Author: Birinder Pal Singh
Publisher: Indian Institute of Advanced Study
ISBN/UPC (if available): 817986006X
For the first time an attempt has been made to understand the Punjab problem through an understanding of violence. It is an exercise to approach the problem from the perspective of the 'condemned other', the militants. Why did they take to violence?
The problem of Sikh militancy during the 1980s not rocked the nation but assumed international significance. A voluminous literature is available under the titles of Punjab problem of crises, all condemning violence. Those on the side of the state held the militants responsible for violence and those being soft towards the militants fixed the responsibility on the Indian state. But none of these studies focused on the problem of violence per se. What was the nature of violence? Who perpetrated it? And why violence at all?
For the first time an attempt has been made to understand the Punjab problem through an understanding of violence. It is an exercise to approach the problem from the perspective of the ‘condemned other’, the militants. Why did they take to violence? Was there a logic in their violence? How did they legitimize violence? And, to what purpose? etc.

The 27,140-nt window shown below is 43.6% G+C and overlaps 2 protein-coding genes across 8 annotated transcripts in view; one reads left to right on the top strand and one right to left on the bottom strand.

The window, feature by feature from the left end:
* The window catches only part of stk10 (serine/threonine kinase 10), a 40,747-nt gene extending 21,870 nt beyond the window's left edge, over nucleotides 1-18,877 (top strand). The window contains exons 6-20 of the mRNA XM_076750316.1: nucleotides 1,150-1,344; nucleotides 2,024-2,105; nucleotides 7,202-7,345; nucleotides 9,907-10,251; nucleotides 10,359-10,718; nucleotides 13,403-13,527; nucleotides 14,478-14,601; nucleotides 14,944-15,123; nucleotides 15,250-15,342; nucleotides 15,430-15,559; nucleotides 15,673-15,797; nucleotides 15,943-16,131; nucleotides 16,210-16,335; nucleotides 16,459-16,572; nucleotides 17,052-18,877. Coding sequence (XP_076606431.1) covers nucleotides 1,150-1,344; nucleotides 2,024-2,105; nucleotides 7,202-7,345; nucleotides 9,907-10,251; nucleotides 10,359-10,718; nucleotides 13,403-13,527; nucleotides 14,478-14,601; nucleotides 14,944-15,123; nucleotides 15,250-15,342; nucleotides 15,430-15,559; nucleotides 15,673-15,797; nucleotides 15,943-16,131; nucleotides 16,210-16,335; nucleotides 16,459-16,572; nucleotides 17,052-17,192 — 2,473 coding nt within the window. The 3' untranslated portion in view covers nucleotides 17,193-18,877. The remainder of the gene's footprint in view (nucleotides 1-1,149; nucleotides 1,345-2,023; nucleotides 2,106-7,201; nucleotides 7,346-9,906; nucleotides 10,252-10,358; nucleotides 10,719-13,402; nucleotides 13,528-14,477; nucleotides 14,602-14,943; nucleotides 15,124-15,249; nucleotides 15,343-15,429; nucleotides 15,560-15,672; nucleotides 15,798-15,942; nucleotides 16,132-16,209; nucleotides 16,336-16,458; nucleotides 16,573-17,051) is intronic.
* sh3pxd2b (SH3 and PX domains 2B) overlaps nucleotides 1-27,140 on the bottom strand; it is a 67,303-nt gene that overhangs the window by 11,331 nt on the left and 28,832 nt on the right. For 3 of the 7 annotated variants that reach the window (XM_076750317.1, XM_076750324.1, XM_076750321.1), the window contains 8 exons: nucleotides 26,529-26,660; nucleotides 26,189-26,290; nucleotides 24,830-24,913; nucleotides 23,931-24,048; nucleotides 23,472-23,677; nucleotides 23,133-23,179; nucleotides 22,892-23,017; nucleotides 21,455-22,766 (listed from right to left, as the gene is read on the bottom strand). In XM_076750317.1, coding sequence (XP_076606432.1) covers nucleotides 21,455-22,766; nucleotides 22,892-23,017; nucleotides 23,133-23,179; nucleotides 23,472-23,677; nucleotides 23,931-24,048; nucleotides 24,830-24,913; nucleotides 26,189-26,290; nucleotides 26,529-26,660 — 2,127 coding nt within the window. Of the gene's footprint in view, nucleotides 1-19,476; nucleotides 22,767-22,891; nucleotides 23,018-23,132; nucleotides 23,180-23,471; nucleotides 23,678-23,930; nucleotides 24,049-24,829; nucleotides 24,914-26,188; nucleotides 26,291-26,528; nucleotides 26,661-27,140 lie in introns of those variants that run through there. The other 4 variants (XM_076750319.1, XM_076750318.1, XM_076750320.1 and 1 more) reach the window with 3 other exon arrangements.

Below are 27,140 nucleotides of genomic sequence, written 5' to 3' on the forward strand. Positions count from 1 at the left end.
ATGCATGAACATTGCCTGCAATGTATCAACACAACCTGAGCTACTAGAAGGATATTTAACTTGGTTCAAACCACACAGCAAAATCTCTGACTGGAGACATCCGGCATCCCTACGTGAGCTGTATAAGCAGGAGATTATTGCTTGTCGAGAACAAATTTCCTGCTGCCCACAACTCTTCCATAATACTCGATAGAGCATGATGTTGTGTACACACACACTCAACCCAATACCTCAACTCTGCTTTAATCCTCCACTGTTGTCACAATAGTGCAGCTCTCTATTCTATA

The present study looks at this violence in the form of a discourse between two opposing camps, the Sikh militants and the Indian state. An analysis of the nature and type of violence spread over a span of a decade and a half resulted in the emergence of distinct patterns. And, matching these patterns on the two sides proved meaningful that are later explained in terms of the economic, political, legal-administrative, social, cultural, religious and historical aspects of the Punjabi society.
Problem of Political Violence; Some reflections
Sikh militant movement
The state in India
Dialectic of militant violence
Making sense of the discourse of violence
Epilogue: Division of the body and the soul